The pouch 28 may be attached to a central portion 38 of the strap 26 on its outside surface. The pouch 28 may also be fabricated from a neoprene material sized and configured to the general shape of a casing 40 of the music player 12. In particular, the pouch 28 may be fabricated to have a rounded top portion 42 and tapered bottom portion 44. The pouch 28 may further define an entrance/exit or opening 46 through which the music player 12 may be inserted into or removed from the pouch 28. The opening 46 may be smaller than the music player 12 such that the opening 46 must be stretched open to insert the music player 12 into the pouch 28 or to remove the music player 12 from the pouch 28. This provides additional capture of the music player 12 inside the pouch 28 in addition to the closing flap 30. The pouch 28 may further have button openings 48 on the left and right hand sides of the pouch 28 sized, configured and positioned to allow the user 10 to feel and depress buttons 50 a-d of the music player 12. The closing flap 30 may be attached to an outside surface of the pouch 28 and removably attachable to an inside surface of the strap 26. The closing flap may a jack aperture 52 sized and configured to receive the jack 22 of the earphone 18, as shown in FIGS. 1 and 2. The inside surface of the strap 26 and the inside surface of the closing flap 30 may be respectively lined with hooks 54 and loops 56 such that the closing flap 30 may cover the opening 46 when the closing flap 30 is in a closed position (see FIG. 1) and the hooks 54 and loops 56 lined on the inside surfaces of the strap 26 and closing flap 30 may be engaged to each other. In the closed position, the jack aperture 52 may be aligned to a plug 58 of the music player 12 such that the jack 22 of the earphone 18 may be plugged into the plug 58 when the flap 30 is in the closed position. To remove the music player 12 from the pouch 28, the user 10 may remove the jack 22 from the plug 58. The loops 56 may be disengaged from the hooks 54, and the music player 12 may be slipped out of the pouch 28 through opening 46.

The discussion of the operation of the music player 12 itself is exemplary and not meant to limit the present invention. It is also contemplated that other operation schemes may be employed in conjunction with the various aspects of the music player 12 discussed herein. The music player 12 may be turned on by pressing the on/off button 50 c for three seconds while the jack 22 of the earphone 18 (i.e., output devices) is attached to the plug 58. The music player 12 may be turned off by disengaging the jack 22 from the plug 58. Alternatively, and more preferably, the music player 12 may be turned off by depressing the on/off button 50 c for three seconds. While the music player 12 is on, a subsequent song or previous song may be played by depressing either the next track button 50 c or the previous track button 50 d, respectively. To replay the current song, the previous track button 50 d may be depressed. To adjust the volume, the increase or decrease volume buttons 50 a, b may be depressed. These buttons 50 a-d activate the switches 60 a-d (see FIG. 3) formed on a PCB 62 to control the music player 12.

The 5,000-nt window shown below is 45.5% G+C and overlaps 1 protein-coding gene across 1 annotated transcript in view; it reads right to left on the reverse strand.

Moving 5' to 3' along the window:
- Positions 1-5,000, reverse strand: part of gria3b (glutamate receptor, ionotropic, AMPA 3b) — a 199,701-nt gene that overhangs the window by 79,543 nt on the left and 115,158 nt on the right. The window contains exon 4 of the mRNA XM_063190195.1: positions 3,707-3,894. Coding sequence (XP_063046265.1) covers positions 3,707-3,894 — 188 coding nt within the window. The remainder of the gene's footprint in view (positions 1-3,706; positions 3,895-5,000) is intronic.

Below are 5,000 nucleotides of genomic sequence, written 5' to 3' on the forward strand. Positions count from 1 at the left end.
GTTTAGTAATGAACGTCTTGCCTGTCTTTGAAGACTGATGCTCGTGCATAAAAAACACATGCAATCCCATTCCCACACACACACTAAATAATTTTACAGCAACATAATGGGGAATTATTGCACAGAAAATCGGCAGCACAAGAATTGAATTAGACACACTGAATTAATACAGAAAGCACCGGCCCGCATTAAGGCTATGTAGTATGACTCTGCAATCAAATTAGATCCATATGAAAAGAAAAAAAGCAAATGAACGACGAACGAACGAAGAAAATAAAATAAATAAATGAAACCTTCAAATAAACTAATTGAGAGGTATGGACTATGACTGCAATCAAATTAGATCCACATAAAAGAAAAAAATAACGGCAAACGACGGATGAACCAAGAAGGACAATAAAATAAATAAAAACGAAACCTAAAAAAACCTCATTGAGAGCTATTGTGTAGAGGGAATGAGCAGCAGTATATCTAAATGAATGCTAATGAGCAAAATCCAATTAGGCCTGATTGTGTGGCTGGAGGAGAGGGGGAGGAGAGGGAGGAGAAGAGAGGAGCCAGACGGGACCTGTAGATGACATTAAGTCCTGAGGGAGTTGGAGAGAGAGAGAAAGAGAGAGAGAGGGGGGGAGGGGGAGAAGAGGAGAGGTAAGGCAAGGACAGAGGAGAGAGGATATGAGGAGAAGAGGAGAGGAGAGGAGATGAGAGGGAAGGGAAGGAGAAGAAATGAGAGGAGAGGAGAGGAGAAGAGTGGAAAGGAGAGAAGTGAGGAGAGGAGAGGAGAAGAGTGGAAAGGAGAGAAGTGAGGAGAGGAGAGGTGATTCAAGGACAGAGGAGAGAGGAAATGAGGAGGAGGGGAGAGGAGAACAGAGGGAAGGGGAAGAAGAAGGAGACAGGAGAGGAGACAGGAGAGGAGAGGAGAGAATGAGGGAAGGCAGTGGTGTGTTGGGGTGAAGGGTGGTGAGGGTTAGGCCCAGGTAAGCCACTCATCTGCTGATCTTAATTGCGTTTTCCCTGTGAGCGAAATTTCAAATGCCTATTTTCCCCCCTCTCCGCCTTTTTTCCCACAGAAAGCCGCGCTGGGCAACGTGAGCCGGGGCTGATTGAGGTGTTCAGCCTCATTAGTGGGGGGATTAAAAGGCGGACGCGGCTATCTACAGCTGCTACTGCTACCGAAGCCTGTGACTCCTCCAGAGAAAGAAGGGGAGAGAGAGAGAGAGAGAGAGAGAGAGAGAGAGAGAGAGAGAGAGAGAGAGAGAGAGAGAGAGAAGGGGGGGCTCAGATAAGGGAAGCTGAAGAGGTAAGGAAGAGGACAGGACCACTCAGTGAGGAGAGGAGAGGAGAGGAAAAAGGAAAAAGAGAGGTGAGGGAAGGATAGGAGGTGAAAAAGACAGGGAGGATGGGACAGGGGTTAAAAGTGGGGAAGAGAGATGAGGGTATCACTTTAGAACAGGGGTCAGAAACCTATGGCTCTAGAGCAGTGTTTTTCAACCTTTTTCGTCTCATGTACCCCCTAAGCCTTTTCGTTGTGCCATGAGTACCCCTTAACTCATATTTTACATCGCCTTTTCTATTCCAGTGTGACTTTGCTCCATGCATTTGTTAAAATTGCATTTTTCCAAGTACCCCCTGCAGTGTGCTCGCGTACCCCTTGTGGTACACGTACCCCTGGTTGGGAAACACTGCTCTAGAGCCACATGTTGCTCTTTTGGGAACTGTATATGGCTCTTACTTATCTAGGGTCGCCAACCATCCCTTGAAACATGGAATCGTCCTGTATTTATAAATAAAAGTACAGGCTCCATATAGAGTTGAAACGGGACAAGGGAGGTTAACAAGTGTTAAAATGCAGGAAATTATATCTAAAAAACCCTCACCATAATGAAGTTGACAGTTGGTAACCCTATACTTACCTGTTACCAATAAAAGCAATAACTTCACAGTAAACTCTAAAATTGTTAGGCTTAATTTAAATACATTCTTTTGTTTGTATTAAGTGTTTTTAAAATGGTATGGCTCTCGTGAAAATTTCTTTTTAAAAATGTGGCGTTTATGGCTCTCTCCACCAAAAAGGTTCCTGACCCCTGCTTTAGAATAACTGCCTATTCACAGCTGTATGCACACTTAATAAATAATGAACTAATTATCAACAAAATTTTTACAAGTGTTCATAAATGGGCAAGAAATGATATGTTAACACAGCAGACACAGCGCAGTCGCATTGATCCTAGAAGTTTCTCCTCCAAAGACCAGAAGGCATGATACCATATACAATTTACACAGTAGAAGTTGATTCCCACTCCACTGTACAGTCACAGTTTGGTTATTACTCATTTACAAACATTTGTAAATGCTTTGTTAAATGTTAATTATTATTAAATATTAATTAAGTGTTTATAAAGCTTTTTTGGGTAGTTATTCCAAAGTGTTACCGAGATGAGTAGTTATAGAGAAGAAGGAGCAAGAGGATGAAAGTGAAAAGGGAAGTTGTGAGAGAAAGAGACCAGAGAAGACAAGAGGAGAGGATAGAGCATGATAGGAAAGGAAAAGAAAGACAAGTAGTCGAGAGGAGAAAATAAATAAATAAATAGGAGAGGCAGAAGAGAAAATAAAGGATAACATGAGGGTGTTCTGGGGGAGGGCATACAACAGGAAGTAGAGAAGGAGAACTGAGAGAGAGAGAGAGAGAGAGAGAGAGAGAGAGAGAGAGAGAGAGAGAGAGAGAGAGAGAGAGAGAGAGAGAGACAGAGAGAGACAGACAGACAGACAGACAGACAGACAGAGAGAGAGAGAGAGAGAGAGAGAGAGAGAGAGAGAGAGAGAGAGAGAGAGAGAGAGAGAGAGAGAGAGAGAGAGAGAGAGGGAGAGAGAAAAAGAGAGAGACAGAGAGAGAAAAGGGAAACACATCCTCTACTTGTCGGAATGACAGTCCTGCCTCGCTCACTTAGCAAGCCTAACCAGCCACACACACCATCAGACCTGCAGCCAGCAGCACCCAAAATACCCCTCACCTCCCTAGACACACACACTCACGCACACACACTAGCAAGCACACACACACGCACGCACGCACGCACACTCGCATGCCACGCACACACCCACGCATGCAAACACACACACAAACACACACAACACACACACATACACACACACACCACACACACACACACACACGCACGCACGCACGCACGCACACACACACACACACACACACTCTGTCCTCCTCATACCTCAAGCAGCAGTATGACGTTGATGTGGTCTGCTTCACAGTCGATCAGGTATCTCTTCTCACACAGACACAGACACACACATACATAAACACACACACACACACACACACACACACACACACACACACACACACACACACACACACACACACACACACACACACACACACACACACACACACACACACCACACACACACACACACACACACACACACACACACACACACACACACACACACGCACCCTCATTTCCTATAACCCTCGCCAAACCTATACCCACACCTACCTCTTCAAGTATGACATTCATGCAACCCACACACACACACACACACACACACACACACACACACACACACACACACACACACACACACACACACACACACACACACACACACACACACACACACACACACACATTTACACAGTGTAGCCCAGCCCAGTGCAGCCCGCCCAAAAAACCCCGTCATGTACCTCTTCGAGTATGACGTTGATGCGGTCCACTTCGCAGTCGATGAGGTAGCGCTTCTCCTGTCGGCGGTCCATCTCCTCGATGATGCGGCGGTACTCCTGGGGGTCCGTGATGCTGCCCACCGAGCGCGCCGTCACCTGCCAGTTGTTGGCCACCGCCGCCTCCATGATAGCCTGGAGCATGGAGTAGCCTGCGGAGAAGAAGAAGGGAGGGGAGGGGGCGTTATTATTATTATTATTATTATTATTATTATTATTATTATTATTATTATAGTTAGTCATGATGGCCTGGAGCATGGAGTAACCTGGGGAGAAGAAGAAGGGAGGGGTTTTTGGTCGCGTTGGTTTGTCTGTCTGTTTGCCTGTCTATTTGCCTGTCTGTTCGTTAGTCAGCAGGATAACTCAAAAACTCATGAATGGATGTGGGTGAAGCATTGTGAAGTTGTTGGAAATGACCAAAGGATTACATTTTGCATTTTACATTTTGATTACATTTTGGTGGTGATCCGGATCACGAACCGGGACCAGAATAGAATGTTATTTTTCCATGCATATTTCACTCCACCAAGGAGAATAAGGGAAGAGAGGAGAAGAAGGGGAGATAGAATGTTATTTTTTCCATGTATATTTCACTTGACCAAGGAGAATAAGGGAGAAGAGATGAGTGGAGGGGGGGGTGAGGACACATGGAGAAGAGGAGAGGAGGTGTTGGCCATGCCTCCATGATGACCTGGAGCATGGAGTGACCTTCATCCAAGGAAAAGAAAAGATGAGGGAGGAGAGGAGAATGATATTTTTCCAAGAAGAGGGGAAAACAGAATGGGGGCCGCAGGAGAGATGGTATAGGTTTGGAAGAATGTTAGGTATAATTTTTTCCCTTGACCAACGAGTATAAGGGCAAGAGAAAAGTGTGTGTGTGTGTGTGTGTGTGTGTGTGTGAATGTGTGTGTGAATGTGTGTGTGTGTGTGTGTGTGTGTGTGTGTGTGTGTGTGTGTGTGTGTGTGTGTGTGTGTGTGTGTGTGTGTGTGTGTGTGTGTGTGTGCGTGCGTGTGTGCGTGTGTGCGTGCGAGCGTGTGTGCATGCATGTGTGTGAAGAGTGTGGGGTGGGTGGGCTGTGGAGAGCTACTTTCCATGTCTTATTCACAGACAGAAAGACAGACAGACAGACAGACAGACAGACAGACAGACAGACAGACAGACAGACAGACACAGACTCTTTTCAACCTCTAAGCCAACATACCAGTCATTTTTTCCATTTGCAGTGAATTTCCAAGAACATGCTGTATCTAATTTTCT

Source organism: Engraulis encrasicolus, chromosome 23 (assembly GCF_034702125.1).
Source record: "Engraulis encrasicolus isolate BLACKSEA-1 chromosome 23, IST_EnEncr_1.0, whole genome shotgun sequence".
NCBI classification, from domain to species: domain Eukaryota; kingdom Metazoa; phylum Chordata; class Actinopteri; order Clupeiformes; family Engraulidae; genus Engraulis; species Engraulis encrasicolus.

The music player 12 may be manufactured to be water resistant such that the user 10 may engage in water sports while listening to his or her favorite music. Additionally, the music player 12 may be shock resistant such that the user 10 may engage in vigorous physical activity without interruption of the music being played. To this end, as shown in FIG. 3, the music player 12 may have a plurality of electronic components 64 formed on the printed circuit board (PCB) 62. The PCB 62 and the electronic components 64 may cooperate with each other to play music. The electronic components 64 may include a battery which may be rechargeable and a flash memory (by way of example and not limitation, 128 megabyte, 256 megabyte and 1 gigabyte). The electronic components 64 may include software embedded on an IC chip to play music downloaded onto the flash memory. The software may play MP3 formatted music as well as all common music formats.

The plug 58 may also be attached to the PCB 62 at a distal end thereof. The plug 58 may be a 3.5 mm plug and may also be waterproof. The plug 58 may be connected to output devices such as amplified speakers, headphones, earphones 18, and the like. The plug 58 may also be connected to a USB cable adaptor. The USB cable adaptor may have a cable jack and USB connector with a cable connecting the cable jack and the USB connector. The cable jack may be inserted into the plug 58 and the USB connector may be connected to a USB port of a computer to permit downloading of music files from the computer to the music player 12, and more particularly, to the flash memory of the music player 12. Additionally, the USB cable adaptor may provide power to the music player 12 for recharging the battery of the music player 12.